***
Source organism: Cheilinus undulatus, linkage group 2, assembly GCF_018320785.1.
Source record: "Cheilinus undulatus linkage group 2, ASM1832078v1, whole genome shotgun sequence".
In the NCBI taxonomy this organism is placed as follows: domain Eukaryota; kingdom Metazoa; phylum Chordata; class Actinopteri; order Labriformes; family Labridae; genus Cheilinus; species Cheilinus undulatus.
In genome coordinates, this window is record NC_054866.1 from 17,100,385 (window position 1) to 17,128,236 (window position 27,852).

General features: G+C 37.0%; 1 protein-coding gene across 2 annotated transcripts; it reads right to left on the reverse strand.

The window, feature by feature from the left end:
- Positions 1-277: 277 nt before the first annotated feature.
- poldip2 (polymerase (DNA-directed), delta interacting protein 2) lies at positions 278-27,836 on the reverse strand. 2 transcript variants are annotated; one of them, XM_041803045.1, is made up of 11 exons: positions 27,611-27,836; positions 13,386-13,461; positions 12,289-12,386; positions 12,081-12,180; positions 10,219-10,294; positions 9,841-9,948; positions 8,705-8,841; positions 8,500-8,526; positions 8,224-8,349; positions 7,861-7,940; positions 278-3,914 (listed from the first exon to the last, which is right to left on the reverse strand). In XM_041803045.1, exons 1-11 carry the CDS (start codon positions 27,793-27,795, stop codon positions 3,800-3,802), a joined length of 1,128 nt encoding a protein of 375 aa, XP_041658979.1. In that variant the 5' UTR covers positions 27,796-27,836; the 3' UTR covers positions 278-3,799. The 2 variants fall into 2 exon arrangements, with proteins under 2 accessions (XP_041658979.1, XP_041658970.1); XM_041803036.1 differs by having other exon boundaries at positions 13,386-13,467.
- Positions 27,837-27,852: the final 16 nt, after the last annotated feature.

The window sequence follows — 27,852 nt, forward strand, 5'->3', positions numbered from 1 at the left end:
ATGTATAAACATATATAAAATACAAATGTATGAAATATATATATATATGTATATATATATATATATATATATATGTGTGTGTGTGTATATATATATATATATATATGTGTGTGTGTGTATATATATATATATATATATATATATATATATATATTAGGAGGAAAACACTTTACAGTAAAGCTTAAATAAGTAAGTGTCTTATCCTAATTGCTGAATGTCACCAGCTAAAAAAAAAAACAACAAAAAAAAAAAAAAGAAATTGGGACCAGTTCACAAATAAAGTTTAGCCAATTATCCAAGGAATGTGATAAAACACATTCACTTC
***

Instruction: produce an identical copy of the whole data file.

Source organism: Cheilinus undulatus, linkage group 2, assembly GCF_018320785.1.
Source record: "Cheilinus undulatus linkage group 2, ASM1832078v1, whole genome shotgun sequence".
In the NCBI taxonomy this organism is placed as follows: domain Eukaryota; kingdom Metazoa; phylum Chordata; class Actinopteri; order Labriformes; family Labridae; genus Cheilinus; species Cheilinus undulatus.
In genome coordinates, this window is record NC_054866.1 from 17,100,385 (window position 1) to 17,128,236 (window position 27,852).

General features: G+C 37.0%; 1 protein-coding gene across 2 annotated transcripts; it reads right to left on the reverse strand.

The window, feature by feature from the left end:
- Positions 1-277: 277 nt before the first annotated feature.
- poldip2 (polymerase (DNA-directed), delta interacting protein 2) lies at positions 278-27,836 on the reverse strand. 2 transcript variants are annotated; one of them, XM_041803045.1, is made up of 11 exons: positions 27,611-27,836; positions 13,386-13,461; positions 12,289-12,386; positions 12,081-12,180; positions 10,219-10,294; positions 9,841-9,948; positions 8,705-8,841; positions 8,500-8,526; positions 8,224-8,349; positions 7,861-7,940; positions 278-3,914 (listed from the first exon to the last, which is right to left on the reverse strand). In XM_041803045.1, exons 1-11 carry the CDS (start codon positions 27,793-27,795, stop codon positions 3,800-3,802), a joined length of 1,128 nt encoding a protein of 375 aa, XP_041658979.1. In that variant the 5' UTR covers positions 27,796-27,836; the 3' UTR covers positions 278-3,799. The 2 variants fall into 2 exon arrangements, with proteins under 2 accessions (XP_041658979.1, XP_041658970.1); XM_041803036.1 differs by having other exon boundaries at positions 13,386-13,467.
- Positions 27,837-27,852: the final 16 nt, after the last annotated feature.

The window sequence follows — 27,852 nt, forward strand, 5'->3', positions numbered from 1 at the left end:
ATGTATAAACATATATAAAATACAAATGTATGAAATATATATATATATGTATATATATATATATATATATATATGTGTGTGTGTGTATATATATATATATATATATGTGTGTGTGTGTATATATATATATATATATATATATATATATATATATTAGGAGGAAAACACTTTACAGTAAAGCTTAAATAAGTAAGTGTCTTATCCTAATTGCTGAATGTCACCAGCTAAAAAAAAAAACAACAAAAAAAAAAAAAAGAAATTGGGACCAGTTCACAAATAAAGTTTAGCCAATTATCCAAGGAATGTGATAAAACACATTCACTTC